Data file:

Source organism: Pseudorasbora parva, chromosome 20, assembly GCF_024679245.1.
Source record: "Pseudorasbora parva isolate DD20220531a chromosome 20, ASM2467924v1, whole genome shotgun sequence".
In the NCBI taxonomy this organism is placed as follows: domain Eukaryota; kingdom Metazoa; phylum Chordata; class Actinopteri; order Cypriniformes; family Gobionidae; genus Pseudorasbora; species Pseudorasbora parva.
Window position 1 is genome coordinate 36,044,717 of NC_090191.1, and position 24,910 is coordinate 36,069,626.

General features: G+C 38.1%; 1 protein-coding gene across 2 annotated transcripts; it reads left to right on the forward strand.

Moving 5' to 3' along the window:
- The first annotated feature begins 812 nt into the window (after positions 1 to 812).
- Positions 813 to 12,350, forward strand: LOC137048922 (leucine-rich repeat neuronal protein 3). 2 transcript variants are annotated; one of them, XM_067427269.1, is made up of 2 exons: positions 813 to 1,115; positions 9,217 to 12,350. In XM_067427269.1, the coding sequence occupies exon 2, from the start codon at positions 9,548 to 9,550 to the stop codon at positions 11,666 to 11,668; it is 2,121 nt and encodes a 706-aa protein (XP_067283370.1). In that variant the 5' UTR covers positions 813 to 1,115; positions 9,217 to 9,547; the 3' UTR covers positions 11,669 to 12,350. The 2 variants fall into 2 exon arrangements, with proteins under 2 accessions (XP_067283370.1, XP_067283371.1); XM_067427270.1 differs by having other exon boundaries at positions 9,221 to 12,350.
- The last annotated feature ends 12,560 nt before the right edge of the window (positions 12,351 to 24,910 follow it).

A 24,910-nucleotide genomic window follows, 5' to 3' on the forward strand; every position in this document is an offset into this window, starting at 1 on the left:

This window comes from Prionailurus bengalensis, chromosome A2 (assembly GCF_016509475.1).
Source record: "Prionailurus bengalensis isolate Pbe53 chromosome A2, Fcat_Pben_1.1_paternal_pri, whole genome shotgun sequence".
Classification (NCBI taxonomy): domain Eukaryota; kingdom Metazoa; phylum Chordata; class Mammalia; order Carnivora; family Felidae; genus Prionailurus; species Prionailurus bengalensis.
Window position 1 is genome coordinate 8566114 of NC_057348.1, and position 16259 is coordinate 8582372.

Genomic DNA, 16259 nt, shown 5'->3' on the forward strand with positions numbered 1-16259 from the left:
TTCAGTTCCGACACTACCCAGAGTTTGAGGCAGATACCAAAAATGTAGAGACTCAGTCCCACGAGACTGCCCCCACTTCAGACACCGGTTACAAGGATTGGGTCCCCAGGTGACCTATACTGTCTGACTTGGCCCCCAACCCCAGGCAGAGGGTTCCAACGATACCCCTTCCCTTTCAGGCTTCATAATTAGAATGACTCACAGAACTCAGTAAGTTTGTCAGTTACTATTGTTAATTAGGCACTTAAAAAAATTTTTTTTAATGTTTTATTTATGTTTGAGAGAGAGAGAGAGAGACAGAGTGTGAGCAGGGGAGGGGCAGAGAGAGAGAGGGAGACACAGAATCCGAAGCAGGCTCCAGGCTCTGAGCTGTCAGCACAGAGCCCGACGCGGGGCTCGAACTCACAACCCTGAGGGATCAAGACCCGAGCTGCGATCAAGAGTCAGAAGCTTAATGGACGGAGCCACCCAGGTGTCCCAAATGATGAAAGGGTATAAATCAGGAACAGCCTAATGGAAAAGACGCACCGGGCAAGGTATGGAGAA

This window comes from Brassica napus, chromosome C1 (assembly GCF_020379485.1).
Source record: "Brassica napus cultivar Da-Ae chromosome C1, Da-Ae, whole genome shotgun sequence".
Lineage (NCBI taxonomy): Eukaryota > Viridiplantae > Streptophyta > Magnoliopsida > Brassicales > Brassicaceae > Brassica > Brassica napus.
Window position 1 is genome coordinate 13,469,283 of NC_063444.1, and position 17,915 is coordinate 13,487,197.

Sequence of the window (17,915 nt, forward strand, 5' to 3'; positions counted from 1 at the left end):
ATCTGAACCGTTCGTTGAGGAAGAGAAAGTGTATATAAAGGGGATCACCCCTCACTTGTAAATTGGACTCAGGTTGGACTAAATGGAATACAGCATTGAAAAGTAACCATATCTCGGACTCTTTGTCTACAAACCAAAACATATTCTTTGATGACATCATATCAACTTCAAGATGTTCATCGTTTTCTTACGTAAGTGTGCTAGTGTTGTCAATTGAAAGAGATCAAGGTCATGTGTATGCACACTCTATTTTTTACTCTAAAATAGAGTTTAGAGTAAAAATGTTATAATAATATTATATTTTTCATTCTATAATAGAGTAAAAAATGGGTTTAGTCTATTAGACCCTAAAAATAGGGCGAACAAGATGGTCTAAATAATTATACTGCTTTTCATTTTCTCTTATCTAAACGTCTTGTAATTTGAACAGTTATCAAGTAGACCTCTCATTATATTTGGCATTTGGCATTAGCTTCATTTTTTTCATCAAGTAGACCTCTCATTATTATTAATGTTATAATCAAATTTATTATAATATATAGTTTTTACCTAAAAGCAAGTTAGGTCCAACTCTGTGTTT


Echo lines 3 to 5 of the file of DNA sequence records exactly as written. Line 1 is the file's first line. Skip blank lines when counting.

In the NCBI taxonomy this organism is placed as follows: domain Eukaryota; kingdom Metazoa; phylum Chordata; class Actinopteri; order Cypriniformes; family Gobionidae; genus Pseudorasbora; species Pseudorasbora parva.
Window position 1 is genome coordinate 36,044,717 of NC_090191.1, and position 24,910 is coordinate 36,069,626.

General features: G+C 38.1%; 1 protein-coding gene across 2 annotated transcripts; it reads left to right on the forward strand.